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This work examines built forms which, by actively celebrating a particular place, time or pattern of material being, seem able in a number of ways to enhance our experience of existence.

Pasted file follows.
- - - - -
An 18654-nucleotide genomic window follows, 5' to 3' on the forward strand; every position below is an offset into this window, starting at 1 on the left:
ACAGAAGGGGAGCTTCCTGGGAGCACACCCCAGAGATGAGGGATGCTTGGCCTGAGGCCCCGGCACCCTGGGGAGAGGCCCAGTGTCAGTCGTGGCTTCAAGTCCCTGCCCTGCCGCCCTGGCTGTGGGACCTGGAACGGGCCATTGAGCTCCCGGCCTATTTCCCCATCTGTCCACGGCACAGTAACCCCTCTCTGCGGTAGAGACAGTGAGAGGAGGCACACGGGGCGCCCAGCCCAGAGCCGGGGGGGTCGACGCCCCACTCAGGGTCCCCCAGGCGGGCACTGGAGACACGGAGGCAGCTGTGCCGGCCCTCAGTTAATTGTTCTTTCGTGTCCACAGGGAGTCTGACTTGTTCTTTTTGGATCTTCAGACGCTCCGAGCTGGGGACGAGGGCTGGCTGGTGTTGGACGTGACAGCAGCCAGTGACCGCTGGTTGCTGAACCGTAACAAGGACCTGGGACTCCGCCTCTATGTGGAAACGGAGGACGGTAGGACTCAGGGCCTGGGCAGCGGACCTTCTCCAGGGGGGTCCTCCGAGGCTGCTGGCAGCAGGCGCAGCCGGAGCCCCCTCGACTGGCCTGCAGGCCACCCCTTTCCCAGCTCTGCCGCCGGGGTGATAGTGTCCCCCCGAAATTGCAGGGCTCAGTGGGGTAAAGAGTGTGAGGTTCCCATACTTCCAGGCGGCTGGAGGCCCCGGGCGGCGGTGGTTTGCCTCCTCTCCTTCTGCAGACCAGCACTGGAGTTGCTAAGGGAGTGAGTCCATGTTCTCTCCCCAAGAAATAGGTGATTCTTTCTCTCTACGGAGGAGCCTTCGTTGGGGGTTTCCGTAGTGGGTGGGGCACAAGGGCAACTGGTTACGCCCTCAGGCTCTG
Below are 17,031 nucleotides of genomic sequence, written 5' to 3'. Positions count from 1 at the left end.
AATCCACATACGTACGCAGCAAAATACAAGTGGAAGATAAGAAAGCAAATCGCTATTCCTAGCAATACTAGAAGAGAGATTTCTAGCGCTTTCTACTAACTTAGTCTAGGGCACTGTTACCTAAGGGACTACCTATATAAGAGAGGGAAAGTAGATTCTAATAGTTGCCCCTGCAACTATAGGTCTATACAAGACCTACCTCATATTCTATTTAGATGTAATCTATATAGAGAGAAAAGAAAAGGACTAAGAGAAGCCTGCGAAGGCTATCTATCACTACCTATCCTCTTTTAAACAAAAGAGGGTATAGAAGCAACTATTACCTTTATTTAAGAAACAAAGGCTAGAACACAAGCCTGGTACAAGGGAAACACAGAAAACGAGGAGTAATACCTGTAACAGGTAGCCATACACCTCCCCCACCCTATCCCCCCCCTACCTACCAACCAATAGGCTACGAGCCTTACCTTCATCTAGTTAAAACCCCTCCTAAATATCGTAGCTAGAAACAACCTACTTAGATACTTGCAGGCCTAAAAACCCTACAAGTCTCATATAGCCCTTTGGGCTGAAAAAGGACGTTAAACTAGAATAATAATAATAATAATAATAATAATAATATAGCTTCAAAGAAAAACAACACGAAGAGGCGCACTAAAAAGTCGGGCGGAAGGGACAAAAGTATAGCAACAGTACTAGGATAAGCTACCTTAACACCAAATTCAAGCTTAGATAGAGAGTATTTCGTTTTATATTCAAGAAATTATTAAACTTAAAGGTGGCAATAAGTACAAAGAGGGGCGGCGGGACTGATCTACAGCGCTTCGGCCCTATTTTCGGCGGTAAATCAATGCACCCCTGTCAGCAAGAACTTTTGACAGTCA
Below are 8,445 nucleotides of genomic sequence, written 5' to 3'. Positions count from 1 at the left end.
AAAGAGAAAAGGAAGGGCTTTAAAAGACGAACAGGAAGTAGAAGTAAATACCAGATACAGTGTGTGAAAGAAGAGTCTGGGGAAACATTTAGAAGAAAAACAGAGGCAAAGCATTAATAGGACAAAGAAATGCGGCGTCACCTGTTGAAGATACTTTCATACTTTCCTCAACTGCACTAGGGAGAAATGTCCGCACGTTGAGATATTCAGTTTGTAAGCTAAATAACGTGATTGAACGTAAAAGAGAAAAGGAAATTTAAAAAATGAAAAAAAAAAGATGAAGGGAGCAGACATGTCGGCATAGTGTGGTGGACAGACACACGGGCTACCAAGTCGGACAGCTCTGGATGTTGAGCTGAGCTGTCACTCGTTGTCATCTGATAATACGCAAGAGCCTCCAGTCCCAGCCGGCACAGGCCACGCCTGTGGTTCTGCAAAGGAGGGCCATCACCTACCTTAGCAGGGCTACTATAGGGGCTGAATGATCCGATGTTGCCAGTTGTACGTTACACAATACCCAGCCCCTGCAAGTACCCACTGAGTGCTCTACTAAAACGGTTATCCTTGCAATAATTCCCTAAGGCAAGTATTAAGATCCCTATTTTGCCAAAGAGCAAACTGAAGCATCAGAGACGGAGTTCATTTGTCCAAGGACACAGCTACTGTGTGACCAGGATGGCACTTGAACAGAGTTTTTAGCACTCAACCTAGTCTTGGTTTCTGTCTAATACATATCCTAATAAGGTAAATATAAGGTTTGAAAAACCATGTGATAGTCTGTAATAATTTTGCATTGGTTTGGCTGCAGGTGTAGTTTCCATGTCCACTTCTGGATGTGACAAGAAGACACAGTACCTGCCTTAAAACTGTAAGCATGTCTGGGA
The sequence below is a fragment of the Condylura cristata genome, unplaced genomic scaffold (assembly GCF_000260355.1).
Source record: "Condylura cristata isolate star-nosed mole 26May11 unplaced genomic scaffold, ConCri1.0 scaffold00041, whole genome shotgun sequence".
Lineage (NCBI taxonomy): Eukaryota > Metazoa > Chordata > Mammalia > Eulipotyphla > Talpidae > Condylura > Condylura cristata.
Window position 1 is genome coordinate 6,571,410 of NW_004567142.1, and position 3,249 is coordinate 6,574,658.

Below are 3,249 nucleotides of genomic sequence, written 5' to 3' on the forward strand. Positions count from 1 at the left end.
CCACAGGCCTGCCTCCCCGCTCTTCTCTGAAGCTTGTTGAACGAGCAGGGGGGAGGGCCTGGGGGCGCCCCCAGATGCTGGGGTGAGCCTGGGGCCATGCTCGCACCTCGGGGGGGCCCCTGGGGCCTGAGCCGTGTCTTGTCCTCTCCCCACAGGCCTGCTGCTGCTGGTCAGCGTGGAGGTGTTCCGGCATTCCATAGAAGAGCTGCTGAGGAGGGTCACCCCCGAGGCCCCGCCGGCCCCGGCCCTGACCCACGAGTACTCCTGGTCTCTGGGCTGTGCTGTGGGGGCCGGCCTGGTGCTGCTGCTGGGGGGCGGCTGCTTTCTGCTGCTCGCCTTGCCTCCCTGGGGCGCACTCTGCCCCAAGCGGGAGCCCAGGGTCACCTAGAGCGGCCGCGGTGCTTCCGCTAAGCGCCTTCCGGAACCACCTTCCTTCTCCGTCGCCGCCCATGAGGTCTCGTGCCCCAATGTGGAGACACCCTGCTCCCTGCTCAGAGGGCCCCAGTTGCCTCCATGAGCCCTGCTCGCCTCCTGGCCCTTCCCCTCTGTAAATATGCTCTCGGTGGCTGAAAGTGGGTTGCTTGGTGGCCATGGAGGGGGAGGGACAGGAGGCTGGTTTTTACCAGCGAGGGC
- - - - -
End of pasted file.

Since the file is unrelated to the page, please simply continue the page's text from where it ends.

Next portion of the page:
In addition to highlighting the transcultural human benefits of such environments, Place, Time and Being in Japanese Architecture also illustrates generally applicable strategies for revealing these universal parameters in built forms. It is suggested that greater use of such techniques could not only help to sustain environmental and cultural identities against the homogenizing effects of globalization, but can also heighten our appreciation of the peculiar condition 'being here now.'